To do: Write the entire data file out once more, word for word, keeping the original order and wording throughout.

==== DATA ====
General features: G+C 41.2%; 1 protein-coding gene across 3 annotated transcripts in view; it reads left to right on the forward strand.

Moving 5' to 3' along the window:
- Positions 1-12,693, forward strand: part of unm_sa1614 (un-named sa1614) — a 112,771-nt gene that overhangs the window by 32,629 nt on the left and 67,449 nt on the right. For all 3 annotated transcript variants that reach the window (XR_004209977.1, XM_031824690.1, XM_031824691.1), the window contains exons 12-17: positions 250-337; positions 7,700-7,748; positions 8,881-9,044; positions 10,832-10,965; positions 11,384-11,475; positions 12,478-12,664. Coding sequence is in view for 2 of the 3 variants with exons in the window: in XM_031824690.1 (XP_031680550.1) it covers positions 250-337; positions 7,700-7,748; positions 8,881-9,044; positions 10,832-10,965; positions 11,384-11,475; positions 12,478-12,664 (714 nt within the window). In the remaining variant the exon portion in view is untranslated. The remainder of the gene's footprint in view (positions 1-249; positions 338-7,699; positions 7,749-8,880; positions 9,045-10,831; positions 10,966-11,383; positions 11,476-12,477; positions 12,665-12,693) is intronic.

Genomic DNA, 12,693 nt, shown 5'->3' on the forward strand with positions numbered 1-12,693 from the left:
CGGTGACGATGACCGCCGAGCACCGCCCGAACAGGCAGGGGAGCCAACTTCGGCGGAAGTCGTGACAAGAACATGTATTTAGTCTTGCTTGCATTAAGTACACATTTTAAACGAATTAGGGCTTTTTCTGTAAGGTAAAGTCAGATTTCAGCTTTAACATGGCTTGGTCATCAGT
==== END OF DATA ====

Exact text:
General features: G+C 41.2%; 1 protein-coding gene across 3 annotated transcripts in view; it reads left to right on the forward strand.

Moving 5' to 3' along the window:
- Positions 1-12,693, forward strand: part of unm_sa1614 (un-named sa1614) — a 112,771-nt gene that overhangs the window by 32,629 nt on the left and 67,449 nt on the right. For all 3 annotated transcript variants that reach the window (XR_004209977.1, XM_031824690.1, XM_031824691.1), the window contains exons 12-17: positions 250-337; positions 7,700-7,748; positions 8,881-9,044; positions 10,832-10,965; positions 11,384-11,475; positions 12,478-12,664. Coding sequence is in view for 2 of the 3 variants with exons in the window: in XM_031824690.1 (XP_031680550.1) it covers positions 250-337; positions 7,700-7,748; positions 8,881-9,044; positions 10,832-10,965; positions 11,384-11,475; positions 12,478-12,664 (714 nt within the window). In the remaining variant the exon portion in view is untranslated. The remainder of the gene's footprint in view (positions 1-249; positions 338-7,699; positions 7,749-8,880; positions 9,045-10,831; positions 10,966-11,383; positions 11,476-12,477; positions 12,665-12,693) is intronic.

Genomic DNA, 12,693 nt, shown 5'->3' on the forward strand with positions numbered 1-12,693 from the left:
CGGTGACGATGACCGCCGAGCACCGCCCGAACAGGCAGGGGAGCCAACTTCGGCGGAAGTCGTGACAAGAACATGTATTTAGTCTTGCTTGCATTAAGTACACATTTTAAACGAATTAGGGCTTTTTCTGTAAGGTAAAGTCAGATTTCAGCTTTAACATGGCTTGGTCATCAGT